Persecuted in Revolutionary Baltimore: The Sufferings of Quakers

quaker lady detaining the english general

“Quaker Lady detaining the English General.” This engraving refers to Mary Lindley Murray who, as legend has it, delayed Sir Henry Clinton and his officers by treating them to food and drink, tempting them with her charms, while the Americans under the command of Israel Putnam escaped after the disastrous Battle of Kip’s Bay in September 1776. This cartoon counters the feelings of some revolutionaries by making Quakers seem favorable to the revolutionary cause.

In March 1777, revolutionary leader John Adams wrote an angry letter to his wife, Abigail. He declared that Baltimore was a “dull place” where many of the town’s remaining inhabitants were Quakers, who he described as “dull as Beetles” and a “kind of neutral Tribe, or the Race of the insipids.” [1] This article continues the series about Baltimore Town by focusing on the Baltimorean Quakers, also called the Society of Friends. These Quakers were living in a town where religious beliefs interlinked with political events. You can read our other posts about Baltimore during the Revolutionary War period here.

Adams clearly misrepresented the role of Quakers in Baltimore Town. [2] The Quakers were controversial in the public arena because of their dedication to pacifism resulting in refusal to pay war taxes, assert loyalty to the colonies, or lend supplies to the Continental Army.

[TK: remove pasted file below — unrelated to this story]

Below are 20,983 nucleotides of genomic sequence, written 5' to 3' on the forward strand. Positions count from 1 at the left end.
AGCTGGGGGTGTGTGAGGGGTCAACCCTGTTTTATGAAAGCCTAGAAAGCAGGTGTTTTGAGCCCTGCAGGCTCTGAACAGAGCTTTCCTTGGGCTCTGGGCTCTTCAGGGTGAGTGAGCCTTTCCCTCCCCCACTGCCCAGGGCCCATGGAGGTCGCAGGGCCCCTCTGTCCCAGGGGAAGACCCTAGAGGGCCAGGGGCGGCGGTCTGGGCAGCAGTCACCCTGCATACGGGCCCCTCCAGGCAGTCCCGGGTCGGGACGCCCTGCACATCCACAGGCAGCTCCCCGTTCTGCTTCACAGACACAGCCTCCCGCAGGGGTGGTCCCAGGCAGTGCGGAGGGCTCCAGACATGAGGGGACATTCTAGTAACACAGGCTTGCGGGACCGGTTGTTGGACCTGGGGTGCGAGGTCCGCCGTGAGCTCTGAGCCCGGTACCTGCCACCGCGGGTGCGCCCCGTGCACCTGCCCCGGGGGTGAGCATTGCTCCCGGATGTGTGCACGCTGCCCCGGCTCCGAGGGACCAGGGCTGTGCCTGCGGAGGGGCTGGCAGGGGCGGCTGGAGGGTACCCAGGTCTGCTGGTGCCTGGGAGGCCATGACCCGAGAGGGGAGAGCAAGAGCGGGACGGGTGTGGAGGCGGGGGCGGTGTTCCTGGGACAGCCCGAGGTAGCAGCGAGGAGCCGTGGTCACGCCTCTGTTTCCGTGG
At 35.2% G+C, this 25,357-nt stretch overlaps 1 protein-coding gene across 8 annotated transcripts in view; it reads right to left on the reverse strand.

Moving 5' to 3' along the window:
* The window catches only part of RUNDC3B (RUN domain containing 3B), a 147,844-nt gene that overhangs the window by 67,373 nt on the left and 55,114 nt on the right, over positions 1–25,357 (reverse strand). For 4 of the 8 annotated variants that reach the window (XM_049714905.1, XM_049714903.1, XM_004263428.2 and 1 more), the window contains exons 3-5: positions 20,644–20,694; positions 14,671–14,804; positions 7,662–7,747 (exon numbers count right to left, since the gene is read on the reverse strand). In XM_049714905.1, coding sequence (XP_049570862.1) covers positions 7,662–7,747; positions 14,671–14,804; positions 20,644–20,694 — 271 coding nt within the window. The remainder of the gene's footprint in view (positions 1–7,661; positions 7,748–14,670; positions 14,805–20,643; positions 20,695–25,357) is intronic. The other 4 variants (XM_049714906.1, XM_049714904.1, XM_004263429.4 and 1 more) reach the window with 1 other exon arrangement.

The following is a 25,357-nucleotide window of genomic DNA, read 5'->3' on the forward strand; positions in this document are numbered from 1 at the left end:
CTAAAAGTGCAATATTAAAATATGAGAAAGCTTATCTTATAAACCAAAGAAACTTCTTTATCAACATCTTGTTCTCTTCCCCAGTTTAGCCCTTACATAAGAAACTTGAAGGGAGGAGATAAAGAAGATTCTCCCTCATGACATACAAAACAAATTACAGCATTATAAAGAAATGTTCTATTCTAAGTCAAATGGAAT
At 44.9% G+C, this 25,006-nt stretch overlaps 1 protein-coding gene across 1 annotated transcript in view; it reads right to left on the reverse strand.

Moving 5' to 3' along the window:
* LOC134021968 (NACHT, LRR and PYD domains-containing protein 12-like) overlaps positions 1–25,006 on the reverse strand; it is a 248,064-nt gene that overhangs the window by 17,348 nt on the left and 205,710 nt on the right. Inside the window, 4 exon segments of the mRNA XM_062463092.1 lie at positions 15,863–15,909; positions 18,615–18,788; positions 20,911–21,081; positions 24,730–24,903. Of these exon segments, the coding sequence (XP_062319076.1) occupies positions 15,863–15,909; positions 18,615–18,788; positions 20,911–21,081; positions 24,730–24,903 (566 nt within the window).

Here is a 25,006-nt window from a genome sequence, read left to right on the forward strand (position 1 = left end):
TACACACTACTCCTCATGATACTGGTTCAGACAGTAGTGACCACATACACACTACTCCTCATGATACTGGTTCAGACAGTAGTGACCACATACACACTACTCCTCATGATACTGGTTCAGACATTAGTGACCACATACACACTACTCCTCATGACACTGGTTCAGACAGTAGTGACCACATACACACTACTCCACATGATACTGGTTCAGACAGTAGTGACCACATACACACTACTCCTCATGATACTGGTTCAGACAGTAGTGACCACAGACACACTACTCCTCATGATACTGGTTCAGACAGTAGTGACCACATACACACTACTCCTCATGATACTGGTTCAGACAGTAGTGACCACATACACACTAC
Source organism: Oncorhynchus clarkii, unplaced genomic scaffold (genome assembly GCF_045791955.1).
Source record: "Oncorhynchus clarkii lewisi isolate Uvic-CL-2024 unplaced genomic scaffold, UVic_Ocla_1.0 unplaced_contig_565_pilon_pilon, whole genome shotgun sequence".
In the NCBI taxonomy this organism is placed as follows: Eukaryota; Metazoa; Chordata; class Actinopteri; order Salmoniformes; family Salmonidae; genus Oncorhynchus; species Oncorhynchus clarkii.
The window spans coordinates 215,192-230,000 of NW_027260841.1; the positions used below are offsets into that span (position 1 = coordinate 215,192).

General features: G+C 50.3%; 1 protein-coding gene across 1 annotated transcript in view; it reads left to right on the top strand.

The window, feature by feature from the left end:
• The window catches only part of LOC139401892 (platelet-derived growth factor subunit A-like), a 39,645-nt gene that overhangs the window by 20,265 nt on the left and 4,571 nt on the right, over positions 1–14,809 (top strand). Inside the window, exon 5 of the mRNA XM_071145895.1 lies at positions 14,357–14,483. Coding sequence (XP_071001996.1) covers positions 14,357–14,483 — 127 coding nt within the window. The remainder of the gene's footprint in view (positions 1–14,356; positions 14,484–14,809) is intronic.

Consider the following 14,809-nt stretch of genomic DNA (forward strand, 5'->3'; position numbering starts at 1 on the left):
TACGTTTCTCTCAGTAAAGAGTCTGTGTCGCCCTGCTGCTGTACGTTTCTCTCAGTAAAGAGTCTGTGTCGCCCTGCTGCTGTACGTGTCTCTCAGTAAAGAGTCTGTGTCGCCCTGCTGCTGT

Even though some Maryland Quakers raised money to feed the people of Boston in 1775, revolutionaries still saw them as supporting the Crown, rather than taking a neutral position. [3] Revolutionary pamphleteer Thomas Paine, the son of a Quaker, even declared that “were the Quakers…influenced by the quiet principles they profess to hold, they would…be the first of all men to approve of independence” because it gives the opportunity of “carrying their favourite principle of peace into general practice, by establishing governments that shall hereafter exist without wars.” [4] Others thought that the Quakers engaged in espionage for the British, were treasonous to the revolutionary cause or partook in illegalities. [5]

The negative perception of Quakers by revolutionaries led to fines, looting of their property, imprisonment, and numerous other forms of discrimination. [6] However, they didn’t stay silent. One letter to the Maryland Journal, in 1777, by a presumed Quaker named ‘Pacifius’ defended neutrals, like Quakers, saying “let us remember our duty, as Christians, to love our enemies” and that the Maryland legislature should repeal “acts, which create disqualifications, or impose a tax on…neutrals.” [7]

The Maryland Committee of Sufferings recorded acts of Quaker persecution in the turbulent revolutionary environment. This committee, similar to Meetings for Sufferings created in the Northern colonies in the early 1770s, petitioned the state government of Maryland about discrimination against them, pushed for exemptions to military service, and generally advocated on behalf of Quakers. [8]